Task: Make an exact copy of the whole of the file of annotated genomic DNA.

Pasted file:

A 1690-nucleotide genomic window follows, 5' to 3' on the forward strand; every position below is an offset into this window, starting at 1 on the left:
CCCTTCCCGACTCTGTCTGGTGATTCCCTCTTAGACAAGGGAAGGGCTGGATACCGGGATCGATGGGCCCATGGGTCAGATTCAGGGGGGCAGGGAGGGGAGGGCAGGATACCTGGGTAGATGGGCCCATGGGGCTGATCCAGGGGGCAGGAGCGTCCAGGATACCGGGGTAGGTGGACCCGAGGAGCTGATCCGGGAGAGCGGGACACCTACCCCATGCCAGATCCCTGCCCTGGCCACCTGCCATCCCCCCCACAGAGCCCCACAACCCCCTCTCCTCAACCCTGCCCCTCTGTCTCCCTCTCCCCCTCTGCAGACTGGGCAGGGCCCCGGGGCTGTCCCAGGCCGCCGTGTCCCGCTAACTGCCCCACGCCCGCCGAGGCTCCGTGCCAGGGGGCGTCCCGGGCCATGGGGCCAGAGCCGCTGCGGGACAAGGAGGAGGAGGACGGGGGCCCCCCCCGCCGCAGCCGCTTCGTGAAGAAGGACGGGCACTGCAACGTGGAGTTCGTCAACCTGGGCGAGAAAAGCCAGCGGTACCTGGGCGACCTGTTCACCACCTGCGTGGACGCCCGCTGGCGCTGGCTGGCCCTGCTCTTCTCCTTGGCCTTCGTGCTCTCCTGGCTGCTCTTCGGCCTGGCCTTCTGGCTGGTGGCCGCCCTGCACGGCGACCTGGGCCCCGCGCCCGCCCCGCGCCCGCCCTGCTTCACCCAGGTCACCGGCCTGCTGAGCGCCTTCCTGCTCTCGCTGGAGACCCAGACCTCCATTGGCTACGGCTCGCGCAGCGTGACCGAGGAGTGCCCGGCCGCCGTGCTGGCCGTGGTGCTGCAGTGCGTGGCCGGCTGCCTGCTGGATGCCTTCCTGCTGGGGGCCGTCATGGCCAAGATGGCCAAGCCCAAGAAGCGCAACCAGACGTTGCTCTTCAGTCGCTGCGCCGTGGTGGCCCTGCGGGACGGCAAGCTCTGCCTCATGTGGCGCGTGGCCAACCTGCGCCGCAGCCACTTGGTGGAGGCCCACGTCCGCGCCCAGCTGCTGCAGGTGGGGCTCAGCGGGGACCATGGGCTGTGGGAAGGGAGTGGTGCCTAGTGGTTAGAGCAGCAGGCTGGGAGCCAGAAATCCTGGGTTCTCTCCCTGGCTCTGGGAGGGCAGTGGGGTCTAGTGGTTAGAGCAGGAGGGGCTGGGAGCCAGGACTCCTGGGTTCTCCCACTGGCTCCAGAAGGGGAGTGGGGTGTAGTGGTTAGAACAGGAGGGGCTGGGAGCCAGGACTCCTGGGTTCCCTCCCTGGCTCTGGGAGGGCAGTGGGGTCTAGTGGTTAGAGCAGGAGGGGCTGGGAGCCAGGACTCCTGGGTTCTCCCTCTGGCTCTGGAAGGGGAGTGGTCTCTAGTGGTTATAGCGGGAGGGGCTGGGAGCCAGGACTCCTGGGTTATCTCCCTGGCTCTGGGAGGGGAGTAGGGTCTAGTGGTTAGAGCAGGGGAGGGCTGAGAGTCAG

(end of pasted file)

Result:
A 1690-nucleotide genomic window follows, 5' to 3' on the forward strand; every position below is an offset into this window, starting at 1 on the left:
CCCTTCCCGACTCTGTCTGGTGATTCCCTCTTAGACAAGGGAAGGGCTGGATACCGGGATCGATGGGCCCATGGGTCAGATTCAGGGGGGCAGGGAGGGGAGGGCAGGATACCTGGGTAGATGGGCCCATGGGGCTGATCCAGGGGGCAGGAGCGTCCAGGATACCGGGGTAGGTGGACCCGAGGAGCTGATCCGGGAGAGCGGGACACCTACCCCATGCCAGATCCCTGCCCTGGCCACCTGCCATCCCCCCCACAGAGCCCCACAACCCCCTCTCCTCAACCCTGCCCCTCTGTCTCCCTCTCCCCCTCTGCAGACTGGGCAGGGCCCCGGGGCTGTCCCAGGCCGCCGTGTCCCGCTAACTGCCCCACGCCCGCCGAGGCTCCGTGCCAGGGGGCGTCCCGGGCCATGGGGCCAGAGCCGCTGCGGGACAAGGAGGAGGAGGACGGGGGCCCCCCCCGCCGCAGCCGCTTCGTGAAGAAGGACGGGCACTGCAACGTGGAGTTCGTCAACCTGGGCGAGAAAAGCCAGCGGTACCTGGGCGACCTGTTCACCACCTGCGTGGACGCCCGCTGGCGCTGGCTGGCCCTGCTCTTCTCCTTGGCCTTCGTGCTCTCCTGGCTGCTCTTCGGCCTGGCCTTCTGGCTGGTGGCCGCCCTGCACGGCGACCTGGGCCCCGCGCCCGCCCCGCGCCCGCCCTGCTTCACCCAGGTCACCGGCCTGCTGAGCGCCTTCCTGCTCTCGCTGGAGACCCAGACCTCCATTGGCTACGGCTCGCGCAGCGTGACCGAGGAGTGCCCGGCCGCCGTGCTGGCCGTGGTGCTGCAGTGCGTGGCCGGCTGCCTGCTGGATGCCTTCCTGCTGGGGGCCGTCATGGCCAAGATGGCCAAGCCCAAGAAGCGCAACCAGACGTTGCTCTTCAGTCGCTGCGCCGTGGTGGCCCTGCGGGACGGCAAGCTCTGCCTCATGTGGCGCGTGGCCAACCTGCGCCGCAGCCACTTGGTGGAGGCCCACGTCCGCGCCCAGCTGCTGCAGGTGGGGCTCAGCGGGGACCATGGGCTGTGGGAAGGGAGTGGTGCCTAGTGGTTAGAGCAGCAGGCTGGGAGCCAGAAATCCTGGGTTCTCTCCCTGGCTCTGGGAGGGCAGTGGGGTCTAGTGGTTAGAGCAGGAGGGGCTGGGAGCCAGGACTCCTGGGTTCTCCCACTGGCTCCAGAAGGGGAGTGGGGTGTAGTGGTTAGAACAGGAGGGGCTGGGAGCCAGGACTCCTGGGTTCCCTCCCTGGCTCTGGGAGGGCAGTGGGGTCTAGTGGTTAGAGCAGGAGGGGCTGGGAGCCAGGACTCCTGGGTTCTCCCTCTGGCTCTGGAAGGGGAGTGGTCTCTAGTGGTTATAGCGGGAGGGGCTGGGAGCCAGGACTCCTGGGTTATCTCCCTGGCTCTGGGAGGGGAGTAGGGTCTAGTGGTTAGAGCAGGGGAGGGCTGAGAGTCAG